Industry leaders are hoping for greater coordination between the UK and EU and between Westminster and the devolved administrations as travel restarts than has been seen to date.
Clive Wratten, chief executive of the Business Travel Association, hit out at the continuing disparity in restrictions between England, Scotland and Wales, saying: “As if the issue isn’t difficult enough, we have the four nations disagreeing and arguing.
“It’s incredibly unhelpful. If you’re a consumer sat at home, you would think ‘I’m going to leave [travelling] for the time being’.”
He told the Travel Weekly Future of Travel Spring Forum: “It’s critical for the summer and beyond that there is a unified message and everybody tries to maintain the same level of restrictions across the UK.”
Scotland’s first minister Nicola Sturgeon announced last week that international travel “may well not be possible after” May 17 – the date prime minister Boris Johnson has provisionally set for a restart – while first minister of Wales Mark Drakeford declared the prospect of travel from mid-May “fills me with horror”.
Wratten pointed out: “That is before you throw in the complexity of all the different countries [beyond Britain]. It’s just crazy. It makes it so hard when you’re fighting to get the message to government, you think you’ve cracked it then realise you still have three other countries to convince.”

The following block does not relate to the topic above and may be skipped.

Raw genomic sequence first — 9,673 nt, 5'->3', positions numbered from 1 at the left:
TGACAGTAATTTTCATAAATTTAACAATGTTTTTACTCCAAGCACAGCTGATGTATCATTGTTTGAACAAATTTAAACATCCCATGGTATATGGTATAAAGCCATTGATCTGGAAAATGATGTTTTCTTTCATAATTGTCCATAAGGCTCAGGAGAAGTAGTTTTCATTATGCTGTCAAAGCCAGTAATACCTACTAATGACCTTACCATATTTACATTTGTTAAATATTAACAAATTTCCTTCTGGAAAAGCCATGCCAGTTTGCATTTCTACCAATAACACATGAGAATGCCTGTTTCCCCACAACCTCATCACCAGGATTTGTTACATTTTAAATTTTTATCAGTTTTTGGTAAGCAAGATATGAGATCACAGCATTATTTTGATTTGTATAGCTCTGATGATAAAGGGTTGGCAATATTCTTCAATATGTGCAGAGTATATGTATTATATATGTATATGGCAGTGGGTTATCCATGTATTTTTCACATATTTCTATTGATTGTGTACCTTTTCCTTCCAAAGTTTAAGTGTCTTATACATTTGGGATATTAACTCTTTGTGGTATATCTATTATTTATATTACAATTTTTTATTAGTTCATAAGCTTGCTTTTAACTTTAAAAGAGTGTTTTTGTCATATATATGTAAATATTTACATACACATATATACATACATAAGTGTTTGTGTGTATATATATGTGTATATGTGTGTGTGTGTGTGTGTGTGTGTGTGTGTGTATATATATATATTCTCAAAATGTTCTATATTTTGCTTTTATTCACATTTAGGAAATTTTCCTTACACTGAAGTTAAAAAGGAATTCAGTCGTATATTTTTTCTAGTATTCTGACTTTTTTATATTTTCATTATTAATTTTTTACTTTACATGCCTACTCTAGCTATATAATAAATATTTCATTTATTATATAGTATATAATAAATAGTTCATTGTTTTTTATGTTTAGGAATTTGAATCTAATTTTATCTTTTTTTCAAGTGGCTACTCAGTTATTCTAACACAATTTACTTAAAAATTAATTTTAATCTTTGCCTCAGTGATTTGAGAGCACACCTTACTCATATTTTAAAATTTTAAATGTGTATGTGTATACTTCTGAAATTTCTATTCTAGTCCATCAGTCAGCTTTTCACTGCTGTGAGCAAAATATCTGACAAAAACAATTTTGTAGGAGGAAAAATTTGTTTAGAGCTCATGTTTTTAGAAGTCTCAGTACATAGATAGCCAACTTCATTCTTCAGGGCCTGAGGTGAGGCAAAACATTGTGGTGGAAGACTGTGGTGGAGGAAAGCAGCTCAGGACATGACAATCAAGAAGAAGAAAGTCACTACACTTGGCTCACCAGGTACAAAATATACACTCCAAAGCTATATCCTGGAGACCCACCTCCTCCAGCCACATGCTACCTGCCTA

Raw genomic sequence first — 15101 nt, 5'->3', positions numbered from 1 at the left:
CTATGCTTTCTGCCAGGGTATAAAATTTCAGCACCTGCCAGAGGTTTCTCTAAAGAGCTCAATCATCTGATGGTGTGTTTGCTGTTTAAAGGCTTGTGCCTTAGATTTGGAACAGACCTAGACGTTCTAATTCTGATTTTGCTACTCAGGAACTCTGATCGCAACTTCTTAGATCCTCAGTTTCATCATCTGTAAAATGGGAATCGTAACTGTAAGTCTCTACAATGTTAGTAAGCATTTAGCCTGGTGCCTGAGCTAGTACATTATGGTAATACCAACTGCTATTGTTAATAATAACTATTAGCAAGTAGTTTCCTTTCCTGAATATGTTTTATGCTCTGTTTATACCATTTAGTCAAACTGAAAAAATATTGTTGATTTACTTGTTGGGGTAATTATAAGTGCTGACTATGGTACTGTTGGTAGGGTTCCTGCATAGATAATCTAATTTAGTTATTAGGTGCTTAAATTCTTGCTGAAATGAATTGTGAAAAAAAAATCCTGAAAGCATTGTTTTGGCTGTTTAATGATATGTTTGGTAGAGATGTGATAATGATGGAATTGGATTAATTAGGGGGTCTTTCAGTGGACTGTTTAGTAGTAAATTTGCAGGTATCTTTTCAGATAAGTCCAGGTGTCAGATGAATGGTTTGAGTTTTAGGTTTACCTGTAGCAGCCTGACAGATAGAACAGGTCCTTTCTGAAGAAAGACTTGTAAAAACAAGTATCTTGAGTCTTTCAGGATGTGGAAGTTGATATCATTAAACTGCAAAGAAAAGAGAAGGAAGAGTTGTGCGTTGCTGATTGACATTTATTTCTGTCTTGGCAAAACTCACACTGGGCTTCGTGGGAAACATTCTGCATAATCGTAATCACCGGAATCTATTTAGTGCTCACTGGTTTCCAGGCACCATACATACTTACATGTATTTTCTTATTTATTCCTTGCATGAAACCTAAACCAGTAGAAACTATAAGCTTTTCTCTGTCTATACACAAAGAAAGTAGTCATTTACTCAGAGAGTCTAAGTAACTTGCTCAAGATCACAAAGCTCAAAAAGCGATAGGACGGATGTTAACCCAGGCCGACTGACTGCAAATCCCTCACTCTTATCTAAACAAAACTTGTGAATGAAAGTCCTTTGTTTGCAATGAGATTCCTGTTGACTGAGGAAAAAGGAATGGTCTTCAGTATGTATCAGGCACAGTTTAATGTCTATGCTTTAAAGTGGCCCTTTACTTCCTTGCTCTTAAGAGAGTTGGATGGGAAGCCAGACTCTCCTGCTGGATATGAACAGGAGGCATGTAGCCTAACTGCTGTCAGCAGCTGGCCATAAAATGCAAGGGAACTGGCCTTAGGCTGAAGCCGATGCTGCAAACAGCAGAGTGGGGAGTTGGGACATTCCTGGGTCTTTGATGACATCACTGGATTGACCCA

He insisted: “We have to make the case to the governments of all four countries that we need a consistent policy. [But] we can’t do anything about the political situation.”
Iata UK and Ireland country manager Simon McNamara agreed: “We’ve had a breakdown of coordination between the four nations in the UK, and that has been frustrating. More than anything, it’s confusing for consumers.”
He said: “We continue to push for coordination. But one thing we’ve learned over the past 12 months is that multilateralism has failed. We’ve seen countries resorting to their own measures.”
However, McNamara insisted international coordination should improve, saying: “The EU has a clear role to play. The UK is hosting the G7 group [in June] and that is a big opportunity. There remains the International Civil Aviation Organisation (ICAO), which is an important body for technical coordination, and the World Health Organisation (WHO) has a key role in standardising things.”